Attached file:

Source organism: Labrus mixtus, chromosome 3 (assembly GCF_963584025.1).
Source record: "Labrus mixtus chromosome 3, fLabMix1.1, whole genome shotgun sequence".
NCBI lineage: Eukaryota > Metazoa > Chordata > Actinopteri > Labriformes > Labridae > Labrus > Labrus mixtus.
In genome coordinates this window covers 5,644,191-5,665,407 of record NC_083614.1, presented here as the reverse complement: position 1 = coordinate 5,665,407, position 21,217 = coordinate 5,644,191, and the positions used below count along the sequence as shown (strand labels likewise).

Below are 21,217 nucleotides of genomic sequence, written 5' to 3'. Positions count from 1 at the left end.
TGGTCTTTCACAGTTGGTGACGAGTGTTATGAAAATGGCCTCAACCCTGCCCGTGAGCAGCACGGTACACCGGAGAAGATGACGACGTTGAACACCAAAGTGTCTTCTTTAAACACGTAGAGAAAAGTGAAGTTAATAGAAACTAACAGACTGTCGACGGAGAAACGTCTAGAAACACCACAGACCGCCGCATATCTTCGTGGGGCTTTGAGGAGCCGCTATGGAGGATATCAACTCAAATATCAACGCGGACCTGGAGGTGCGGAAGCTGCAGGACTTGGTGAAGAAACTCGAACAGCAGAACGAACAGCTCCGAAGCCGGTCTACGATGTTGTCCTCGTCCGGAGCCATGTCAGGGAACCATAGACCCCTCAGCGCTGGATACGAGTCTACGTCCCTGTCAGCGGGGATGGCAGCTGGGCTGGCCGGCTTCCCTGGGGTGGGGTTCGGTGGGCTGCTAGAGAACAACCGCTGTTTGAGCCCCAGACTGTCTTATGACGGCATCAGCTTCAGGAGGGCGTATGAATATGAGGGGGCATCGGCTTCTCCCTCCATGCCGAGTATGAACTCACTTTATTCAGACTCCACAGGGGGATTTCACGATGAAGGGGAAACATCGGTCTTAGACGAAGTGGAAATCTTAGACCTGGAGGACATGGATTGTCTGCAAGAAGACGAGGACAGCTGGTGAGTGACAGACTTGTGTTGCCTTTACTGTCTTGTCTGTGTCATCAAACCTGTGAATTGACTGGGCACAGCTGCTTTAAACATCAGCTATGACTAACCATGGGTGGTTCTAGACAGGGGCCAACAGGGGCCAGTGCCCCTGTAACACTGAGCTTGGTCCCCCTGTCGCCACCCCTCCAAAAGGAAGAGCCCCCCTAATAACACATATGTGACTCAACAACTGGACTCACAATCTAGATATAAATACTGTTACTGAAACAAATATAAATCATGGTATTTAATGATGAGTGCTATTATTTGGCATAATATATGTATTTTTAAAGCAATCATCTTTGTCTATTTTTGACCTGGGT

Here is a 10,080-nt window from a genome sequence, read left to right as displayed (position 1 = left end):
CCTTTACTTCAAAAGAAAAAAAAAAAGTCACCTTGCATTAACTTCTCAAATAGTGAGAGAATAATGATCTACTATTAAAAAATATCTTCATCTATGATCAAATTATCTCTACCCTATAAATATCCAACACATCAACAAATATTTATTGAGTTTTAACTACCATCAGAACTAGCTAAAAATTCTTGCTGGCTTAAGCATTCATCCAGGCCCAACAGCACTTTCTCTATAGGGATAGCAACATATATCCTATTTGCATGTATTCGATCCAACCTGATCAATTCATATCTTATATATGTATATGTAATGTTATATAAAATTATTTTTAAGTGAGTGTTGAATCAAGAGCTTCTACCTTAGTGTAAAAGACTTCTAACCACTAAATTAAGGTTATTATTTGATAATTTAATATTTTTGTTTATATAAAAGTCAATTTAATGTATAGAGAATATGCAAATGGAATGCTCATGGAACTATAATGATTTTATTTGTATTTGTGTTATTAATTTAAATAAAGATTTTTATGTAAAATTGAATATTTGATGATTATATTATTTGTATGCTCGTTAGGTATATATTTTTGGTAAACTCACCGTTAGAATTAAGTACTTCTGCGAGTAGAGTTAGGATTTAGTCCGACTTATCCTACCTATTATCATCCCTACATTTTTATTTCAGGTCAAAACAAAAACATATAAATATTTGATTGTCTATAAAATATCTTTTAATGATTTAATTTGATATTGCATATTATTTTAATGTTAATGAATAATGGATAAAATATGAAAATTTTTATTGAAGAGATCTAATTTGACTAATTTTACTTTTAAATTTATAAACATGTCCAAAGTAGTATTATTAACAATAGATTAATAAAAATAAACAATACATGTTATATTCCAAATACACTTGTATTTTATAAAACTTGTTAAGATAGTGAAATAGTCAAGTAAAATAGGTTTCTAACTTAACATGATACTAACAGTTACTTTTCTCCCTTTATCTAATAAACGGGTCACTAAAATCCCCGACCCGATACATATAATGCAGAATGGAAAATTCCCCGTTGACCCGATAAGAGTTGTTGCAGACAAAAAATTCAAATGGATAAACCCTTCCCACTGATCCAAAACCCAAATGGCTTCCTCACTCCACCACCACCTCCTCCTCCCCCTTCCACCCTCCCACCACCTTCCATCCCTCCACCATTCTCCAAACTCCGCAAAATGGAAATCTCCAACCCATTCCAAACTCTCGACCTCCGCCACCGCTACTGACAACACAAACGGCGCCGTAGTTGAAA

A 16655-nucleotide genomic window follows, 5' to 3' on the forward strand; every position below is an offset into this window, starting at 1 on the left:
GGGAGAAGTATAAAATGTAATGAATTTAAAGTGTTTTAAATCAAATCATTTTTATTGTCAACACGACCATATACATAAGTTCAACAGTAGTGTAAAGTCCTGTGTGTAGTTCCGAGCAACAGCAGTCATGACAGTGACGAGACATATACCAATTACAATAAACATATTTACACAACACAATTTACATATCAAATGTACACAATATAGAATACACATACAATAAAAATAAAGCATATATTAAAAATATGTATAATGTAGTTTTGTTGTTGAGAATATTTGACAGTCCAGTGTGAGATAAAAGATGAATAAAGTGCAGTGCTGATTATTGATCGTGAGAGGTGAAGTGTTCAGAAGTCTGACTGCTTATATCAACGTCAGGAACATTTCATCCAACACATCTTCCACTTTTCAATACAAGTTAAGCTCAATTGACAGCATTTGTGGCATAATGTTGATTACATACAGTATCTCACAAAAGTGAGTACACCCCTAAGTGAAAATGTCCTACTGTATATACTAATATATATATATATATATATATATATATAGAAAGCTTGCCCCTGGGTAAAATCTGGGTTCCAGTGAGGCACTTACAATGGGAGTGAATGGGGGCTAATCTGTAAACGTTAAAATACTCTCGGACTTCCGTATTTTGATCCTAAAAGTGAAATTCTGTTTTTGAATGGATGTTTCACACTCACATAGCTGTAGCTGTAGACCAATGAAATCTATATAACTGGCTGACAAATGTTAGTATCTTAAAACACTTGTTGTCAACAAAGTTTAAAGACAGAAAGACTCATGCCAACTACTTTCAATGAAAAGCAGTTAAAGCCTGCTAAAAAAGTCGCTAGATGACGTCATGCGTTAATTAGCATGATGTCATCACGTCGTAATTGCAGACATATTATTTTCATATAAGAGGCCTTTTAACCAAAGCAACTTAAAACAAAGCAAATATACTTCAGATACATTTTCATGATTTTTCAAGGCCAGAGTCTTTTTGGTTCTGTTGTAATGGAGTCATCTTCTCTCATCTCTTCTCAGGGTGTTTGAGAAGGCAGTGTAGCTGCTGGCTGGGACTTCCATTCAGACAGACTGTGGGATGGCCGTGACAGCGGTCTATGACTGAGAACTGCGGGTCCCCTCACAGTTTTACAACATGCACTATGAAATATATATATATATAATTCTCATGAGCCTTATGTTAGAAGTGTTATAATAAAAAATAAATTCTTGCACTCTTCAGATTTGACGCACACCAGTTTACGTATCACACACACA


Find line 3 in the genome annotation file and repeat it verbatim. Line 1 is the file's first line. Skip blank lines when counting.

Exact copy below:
NCBI lineage: Eukaryota > Metazoa > Chordata > Actinopteri > Labriformes > Labridae > Labrus > Labrus mixtus.